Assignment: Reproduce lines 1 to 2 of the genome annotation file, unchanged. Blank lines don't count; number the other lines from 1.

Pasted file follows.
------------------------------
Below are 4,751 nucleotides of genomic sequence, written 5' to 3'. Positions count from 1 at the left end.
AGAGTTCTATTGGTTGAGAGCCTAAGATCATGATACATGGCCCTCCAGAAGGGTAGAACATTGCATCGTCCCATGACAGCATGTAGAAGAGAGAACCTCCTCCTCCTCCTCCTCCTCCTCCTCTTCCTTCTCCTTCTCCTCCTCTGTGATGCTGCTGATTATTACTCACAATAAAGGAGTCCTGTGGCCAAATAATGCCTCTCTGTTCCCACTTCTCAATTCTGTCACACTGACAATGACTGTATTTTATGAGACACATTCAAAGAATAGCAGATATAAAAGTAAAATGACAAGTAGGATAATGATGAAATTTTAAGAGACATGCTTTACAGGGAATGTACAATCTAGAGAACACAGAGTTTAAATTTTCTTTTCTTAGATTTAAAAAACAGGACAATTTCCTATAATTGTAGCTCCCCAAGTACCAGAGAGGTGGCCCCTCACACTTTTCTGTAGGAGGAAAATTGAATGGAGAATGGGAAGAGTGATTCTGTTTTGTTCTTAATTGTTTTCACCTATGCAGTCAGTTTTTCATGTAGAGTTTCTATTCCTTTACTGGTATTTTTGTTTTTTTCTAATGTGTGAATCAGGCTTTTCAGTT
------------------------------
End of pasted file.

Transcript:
Below are 4,751 nucleotides of genomic sequence, written 5' to 3'. Positions count from 1 at the left end.
AGAGTTCTATTGGTTGAGAGCCTAAGATCATGATACATGGCCCTCCAGAAGGGTAGAACATTGCATCGTCCCATGACAGCATGTAGAAGAGAGAACCTCCTCCTCCTCCTCCTCCTCCTCCTCTTCCTTCTCCTTCTCCTCCTCTGTGATGCTGCTGATTATTACTCACAATAAAGGAGTCCTGTGGCCAAATAATGCCTCTCTGTTCCCACTTCTCAATTCTGTCACACTGACAATGACTGTATTTTATGAGACACATTCAAAGAATAGCAGATATAAAAGTAAAATGACAAGTAGGATAATGATGAAATTTTAAGAGACATGCTTTACAGGGAATGTACAATCTAGAGAACACAGAGTTTAAATTTTCTTTTCTTAGATTTAAAAAACAGGACAATTTCCTATAATTGTAGCTCCCCAAGTACCAGAGAGGTGGCCCCTCACACTTTTCTGTAGGAGGAAAATTGAATGGAGAATGGGAAGAGTGATTCTGTTTTGTTCTTAATTGTTTTCACCTATGCAGTCAGTTTTTCATGTAGAGTTTCTATTCCTTTACTGGTATTTTTGTTTTTTTCTAATGTGTGAATCAGGCTTTTCAGTT